131Thorne et al., "Expression and Processing of Mouse Proopiomelanocortin in Bovine Adrenal Chromaffin Cells" Journal of Biological Chemistry 266(21):13607-13615 (1991).
132Thorne et al., "Expression and Processing of Mouse Pro-opiomelanocortin in Bovine Adrenal Chromaffin Cells". J. Biol Chem., 266(21): 13607-13615 (1991).
133van de Ven et al., "Furin is a subtilisin-like proprotein processing enzyme in higher eukaryotes", Molecular Biol. Reports, 14: 265-275 (1990).
134van den Ouweland et al., "Structural homology between the human fur gene product and the subtilisin-like protease encoded by yeast KEX2", Nucleic Acids Res., 18(3): 664 (1990).
135Waldman, "Targeted homologous recombination mammalian cells", Critical Reviews in Oncology/Hematology 12:49-64 (1992).
136Wang et al., "pH-sensitive immunoliposomes mediate target-cell-specific delivery and controlled expression of a foreign gene in mouse", Proc Natl Acad Sci USA 84:7851-7855 (1987).
137watanabe et al., "Sequence Requirements for Precursor Cleavage within the Constitutive Secretory Pathway", J. Biol Chem., 267(12): 8270-8274 (1992).
138Wim J.M. van de Ven (1990) Molecular Biology Reports 14:265-275.*
139Wise et al., "Expression of a human proprotein processing enzyme: correct cleavage of the von willebrand factor precursor at a paired basic amino acid site", Proc. Natl. Acad. Sci. USA, 87: 9378-9382 (1990).
140Wise, RJ et al., "The propeptide of von willebrand factor independently mediates the assembly of von Willebrand multimers", Cell 52:229-236 (1988).
141Yaffe et al., "Serial passaging and differentiation of Myogenic cells isolated from dystrophic mouse muscle", Nature, 270:725-727 (1977).
142Yoshimasa et al., "Effects of amino acid replacements within the tetrabasic cleavage site on the processing of the human insulin receptor precursor expressed in Chinese hamster ovary cells", J. Biol. Chem., 286(28): 17230-17237 (1990).
143Zhu et al., "Kex2-dependent processing of yeast K1 killer preprotoxin includes cleavage at ProArg-44", Molecular Microbiol., 8(4): 511-520 (1992).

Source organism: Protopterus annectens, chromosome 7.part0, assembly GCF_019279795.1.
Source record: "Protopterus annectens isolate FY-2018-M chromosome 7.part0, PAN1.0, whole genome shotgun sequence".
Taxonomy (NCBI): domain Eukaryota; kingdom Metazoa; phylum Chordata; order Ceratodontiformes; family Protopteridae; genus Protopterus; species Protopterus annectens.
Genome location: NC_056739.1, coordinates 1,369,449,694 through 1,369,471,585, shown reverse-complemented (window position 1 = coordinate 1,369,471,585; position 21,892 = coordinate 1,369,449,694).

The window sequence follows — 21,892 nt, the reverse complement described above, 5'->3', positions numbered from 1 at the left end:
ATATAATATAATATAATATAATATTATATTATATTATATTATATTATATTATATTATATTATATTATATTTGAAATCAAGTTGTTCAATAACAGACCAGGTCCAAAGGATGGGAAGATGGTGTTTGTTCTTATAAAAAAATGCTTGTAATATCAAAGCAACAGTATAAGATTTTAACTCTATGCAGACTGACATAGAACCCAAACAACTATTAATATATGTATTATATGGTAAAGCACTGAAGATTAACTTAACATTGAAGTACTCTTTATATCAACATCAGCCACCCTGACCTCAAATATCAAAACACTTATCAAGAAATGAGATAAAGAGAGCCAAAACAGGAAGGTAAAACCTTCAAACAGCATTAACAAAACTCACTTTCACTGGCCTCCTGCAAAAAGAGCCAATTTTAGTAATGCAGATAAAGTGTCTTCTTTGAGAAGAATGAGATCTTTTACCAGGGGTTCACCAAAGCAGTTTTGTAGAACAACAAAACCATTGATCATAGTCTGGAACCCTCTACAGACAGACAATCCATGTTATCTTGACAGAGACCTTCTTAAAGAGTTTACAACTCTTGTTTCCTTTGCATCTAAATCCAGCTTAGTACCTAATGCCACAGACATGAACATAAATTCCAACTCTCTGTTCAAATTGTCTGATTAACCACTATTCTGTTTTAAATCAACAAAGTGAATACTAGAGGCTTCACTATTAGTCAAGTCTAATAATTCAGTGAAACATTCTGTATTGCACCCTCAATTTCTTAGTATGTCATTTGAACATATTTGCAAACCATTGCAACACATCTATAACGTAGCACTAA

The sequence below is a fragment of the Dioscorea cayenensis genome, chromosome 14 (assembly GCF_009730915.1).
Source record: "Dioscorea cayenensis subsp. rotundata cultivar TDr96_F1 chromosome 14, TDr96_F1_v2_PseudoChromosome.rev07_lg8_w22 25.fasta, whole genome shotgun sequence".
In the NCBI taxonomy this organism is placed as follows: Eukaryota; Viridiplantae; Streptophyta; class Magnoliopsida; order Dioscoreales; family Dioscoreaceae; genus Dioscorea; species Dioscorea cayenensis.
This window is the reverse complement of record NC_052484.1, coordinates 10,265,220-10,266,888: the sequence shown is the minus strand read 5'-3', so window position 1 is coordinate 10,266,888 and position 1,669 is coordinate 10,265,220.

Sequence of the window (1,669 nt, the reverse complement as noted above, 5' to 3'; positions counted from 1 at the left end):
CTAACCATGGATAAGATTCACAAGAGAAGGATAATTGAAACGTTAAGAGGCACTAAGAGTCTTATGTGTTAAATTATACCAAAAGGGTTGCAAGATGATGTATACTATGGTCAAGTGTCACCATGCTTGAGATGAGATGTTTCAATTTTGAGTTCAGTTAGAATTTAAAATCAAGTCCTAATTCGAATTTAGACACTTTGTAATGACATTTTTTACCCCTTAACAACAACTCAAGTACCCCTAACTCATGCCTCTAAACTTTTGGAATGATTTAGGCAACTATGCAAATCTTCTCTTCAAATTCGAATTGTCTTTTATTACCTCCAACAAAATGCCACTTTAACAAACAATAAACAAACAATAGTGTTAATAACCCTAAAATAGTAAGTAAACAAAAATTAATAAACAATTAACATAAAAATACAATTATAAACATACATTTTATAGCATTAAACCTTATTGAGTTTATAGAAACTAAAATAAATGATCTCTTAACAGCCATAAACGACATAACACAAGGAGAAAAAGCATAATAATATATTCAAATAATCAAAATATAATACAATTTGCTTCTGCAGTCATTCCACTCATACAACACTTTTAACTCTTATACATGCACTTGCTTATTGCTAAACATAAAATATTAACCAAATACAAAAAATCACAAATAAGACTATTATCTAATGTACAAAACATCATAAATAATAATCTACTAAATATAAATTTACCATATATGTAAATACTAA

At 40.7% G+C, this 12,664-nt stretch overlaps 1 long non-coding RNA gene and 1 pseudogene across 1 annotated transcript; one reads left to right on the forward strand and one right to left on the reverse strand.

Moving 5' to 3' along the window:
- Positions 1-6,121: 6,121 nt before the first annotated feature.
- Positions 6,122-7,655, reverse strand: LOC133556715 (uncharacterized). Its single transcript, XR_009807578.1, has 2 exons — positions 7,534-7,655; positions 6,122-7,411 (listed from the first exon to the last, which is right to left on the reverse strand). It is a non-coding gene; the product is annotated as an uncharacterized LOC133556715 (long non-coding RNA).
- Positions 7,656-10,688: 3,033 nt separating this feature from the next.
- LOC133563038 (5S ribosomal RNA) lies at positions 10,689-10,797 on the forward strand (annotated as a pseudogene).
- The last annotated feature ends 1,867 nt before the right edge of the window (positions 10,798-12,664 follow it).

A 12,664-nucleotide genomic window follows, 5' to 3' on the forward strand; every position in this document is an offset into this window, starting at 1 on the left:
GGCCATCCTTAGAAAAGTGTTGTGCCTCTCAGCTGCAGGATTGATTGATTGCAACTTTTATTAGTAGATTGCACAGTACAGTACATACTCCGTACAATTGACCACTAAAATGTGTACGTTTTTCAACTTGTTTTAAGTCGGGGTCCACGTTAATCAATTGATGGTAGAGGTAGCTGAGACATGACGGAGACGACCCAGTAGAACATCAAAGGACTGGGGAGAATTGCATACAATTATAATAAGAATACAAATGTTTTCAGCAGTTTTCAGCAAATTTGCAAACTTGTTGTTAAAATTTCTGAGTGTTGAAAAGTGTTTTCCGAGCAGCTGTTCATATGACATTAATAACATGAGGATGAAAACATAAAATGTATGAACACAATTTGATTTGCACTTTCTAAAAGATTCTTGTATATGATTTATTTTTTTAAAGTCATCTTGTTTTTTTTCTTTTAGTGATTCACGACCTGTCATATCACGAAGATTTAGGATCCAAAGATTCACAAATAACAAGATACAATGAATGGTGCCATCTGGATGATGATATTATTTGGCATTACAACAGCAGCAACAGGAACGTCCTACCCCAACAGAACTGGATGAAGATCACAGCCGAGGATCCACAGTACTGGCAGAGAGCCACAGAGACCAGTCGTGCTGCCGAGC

144Zollinger L et al., "Intracellular proteolytic processing of proopiomelanocortin in heterologous COS-1 cells by the yeast KEX2 endoprotease", Biochem Cell Biol 88:635-640 (1990).
Referenced by
Citing PatentFiling datePublication dateApplicantTitle
US7094577Sep 10, 2002Aug 22, 2006Aventis Behring L.L.C.Insulin and albumin fusion protein
US7341869Dec 23, 2002Mar 11, 2008The University Of WashingtonCompositions and methods for treating diabetes
US8012464Oct 30, 2007Sep 6, 2011Human Genome Sciences, Inc.Chimeric colony stimulating factor for use in treatment and prevention of cell proliferative, blood, inflammatory and nervous system disorders
US8153395Nov 21, 2007Apr 10, 2012Novo Nordisk A/SMethod of making activated carboxypeptidases
US8518668Sep 26, 2007Aug 27, 2013Novo Nordisk A/SMethod for making maturated insulin polypeptides in a fungal cell
US8642542May 22, 2009Feb 4, 2014Novozymes Biopharma Dk A/SRecombinant fusion proteins to growth hormone and serum albumin
WO2007002007A2 *Jun 20, 2006Jan 4, 2007Gregory DukeMethods and compositions for expressing a heterologous protease
WO2007020256A1Aug 15, 2006Feb 22, 2007Novo Nordisk AsMethod for making mature insulin polypeptides
WO2008037735A1Sep 26, 2007Apr 3, 2008Novo Nordisk AsMethod for making maturated insulin polypeptides
WO2008062010A2Nov 21, 2007May 29, 2008Novo Nordisk AsMethod for making activated carboxypeptidases
Legal Events
DateCodeEventDescription
Apr 13, 2010FPExpired due to failure to pay maintenance fee
Effective date: 20100219
Feb 19, 2010LAPSLapse for failure to pay maintenance fees
Sep 28, 2009REMIMaintenance fee reminder mailed
Jul 27, 2005FPAYFee payment
Year of fee payment: 4
Jul 8, 2003CCCertificate of correction
Jul 14, 1994ASAssignment
Owner name: GENENTECH, INC., CALIFORNIA
Free format text: CORRECTIVE ASSIGNMENT TO CORRECT ASSIGNEE PREVIOUSLY RECORDED AT REEL 6956 FRAME 680.;ASSIGNORS:GORMAN, CORNELIA M.;GROSKREUTZ, DEBYRA J.;REEL/FRAME:007062/0636;SIGNING DATES FROM 19930225 TO 19930226
Mar 1, 1993ASAssignment
Owner name: GLAISTER, DEBRA, CALIFORNIA
Free format text: ASSIGNMENT OF ASSIGNORS INTEREST;ASSIGNORS:GORMAN, CORNILIA M.;FORSKREUTZ, DEBYRA J.;REEL/FRAME:006956/0680;SIGNING DATES FROM 19930225 TO 19930226